I am still in Pasadena, bathing in the decanted light that is winter in southern california. The conference on luxury by Virginia Postrel was really interesting, and I got to hear several very smart people say some revelationally smart things.
But as I wait to leave for the airport, I realize I have that terrible affliction, cursor crawl. The cursor on my screen is no longer still. It now heads up the screen at a slow but steady pace. This turns my GUI into a game of whack-a-mole. No sooner have I positioned the cursor over the thing I wish to "click" than it serenely continues its journey upwards, so that by the time I click, I am out of range. Now, I position the cursor below the thing I wish to click, and wait. Crawl and click, it’s a brand new game from Kenner.
This should be a minor convenience, and, if I had a sense of humor, it might even be a little fun. But instead it is pretty close to agony. Watching the cursor crawl up the screen is indeed so painful, it might as well be making that sound of a nail on a blackboard. Something happens to my nervous system, and I feel like shouting (which, it turns out, is not allowed at a Westin).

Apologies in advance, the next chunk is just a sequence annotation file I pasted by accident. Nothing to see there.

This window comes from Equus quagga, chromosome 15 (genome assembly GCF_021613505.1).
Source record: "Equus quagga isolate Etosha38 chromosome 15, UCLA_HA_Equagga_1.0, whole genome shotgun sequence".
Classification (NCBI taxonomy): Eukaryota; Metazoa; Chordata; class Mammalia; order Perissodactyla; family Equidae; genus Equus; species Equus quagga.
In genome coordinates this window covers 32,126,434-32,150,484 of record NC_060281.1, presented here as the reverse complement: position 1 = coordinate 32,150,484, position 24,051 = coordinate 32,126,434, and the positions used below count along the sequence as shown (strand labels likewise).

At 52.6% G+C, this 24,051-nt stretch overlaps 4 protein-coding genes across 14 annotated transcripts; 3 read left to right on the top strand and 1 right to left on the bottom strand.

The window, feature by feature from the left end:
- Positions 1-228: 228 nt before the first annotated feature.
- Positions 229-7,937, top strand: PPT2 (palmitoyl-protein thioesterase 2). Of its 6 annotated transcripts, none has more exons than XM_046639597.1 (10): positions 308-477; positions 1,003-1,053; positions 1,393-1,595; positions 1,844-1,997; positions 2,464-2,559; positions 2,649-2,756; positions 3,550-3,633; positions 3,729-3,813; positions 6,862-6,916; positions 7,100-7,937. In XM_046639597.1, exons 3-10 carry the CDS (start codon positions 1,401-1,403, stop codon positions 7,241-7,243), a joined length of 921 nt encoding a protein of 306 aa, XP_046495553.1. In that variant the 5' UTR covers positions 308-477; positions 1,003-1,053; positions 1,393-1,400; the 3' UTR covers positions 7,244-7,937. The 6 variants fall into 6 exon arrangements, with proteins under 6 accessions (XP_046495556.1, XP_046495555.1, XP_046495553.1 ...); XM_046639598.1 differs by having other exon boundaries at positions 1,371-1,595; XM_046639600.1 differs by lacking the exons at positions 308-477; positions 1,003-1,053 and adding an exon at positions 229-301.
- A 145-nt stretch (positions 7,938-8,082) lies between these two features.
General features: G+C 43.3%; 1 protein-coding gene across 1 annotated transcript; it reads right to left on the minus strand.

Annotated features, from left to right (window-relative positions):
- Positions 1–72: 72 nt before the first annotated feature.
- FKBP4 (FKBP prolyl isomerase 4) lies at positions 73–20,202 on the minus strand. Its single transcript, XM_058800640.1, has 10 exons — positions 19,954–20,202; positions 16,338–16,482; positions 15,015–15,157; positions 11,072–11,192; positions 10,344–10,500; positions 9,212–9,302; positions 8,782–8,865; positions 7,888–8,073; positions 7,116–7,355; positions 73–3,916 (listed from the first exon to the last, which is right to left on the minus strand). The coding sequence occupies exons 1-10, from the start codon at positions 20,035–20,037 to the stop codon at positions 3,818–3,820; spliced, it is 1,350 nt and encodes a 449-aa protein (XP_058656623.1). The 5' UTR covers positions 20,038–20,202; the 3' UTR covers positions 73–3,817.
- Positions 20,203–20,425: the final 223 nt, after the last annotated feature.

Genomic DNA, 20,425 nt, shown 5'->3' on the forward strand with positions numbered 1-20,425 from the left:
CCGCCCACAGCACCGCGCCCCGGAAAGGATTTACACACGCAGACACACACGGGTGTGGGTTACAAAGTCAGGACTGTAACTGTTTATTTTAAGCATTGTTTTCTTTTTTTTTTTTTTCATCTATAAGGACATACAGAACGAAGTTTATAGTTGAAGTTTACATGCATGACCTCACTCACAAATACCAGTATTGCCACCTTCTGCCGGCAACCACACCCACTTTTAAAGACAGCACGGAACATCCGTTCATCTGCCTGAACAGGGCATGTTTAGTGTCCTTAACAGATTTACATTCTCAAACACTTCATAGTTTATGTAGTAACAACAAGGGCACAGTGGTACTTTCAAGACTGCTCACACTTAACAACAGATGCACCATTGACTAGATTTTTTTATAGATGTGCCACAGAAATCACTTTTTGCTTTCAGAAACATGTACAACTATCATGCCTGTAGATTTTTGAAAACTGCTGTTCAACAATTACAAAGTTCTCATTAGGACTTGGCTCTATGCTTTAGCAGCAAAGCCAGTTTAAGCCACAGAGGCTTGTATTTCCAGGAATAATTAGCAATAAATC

Something has happened to my nervous system. It now presupposes the existence of computer technology (in this case a ThinkPad X40). This machine is no longer "at my finger tips." It is now my finger tips and, in good moments, the instrumentality that does my bidding in the electronic world. To have some part of this malfunction begins to feel like a very personal malady, and an intolerable handicap.
This evokes a one of the theme’s of Virginia’s conference: that the luxuries of one generation have a way of becoming the necessities of the next. This effect has happened in my life time. Email, once kinda of useful, is now essential. When failing technology turns it into a game of whack-a-mole, well, I’m a deeply unhappy guy. I believe Adam Smith would understand.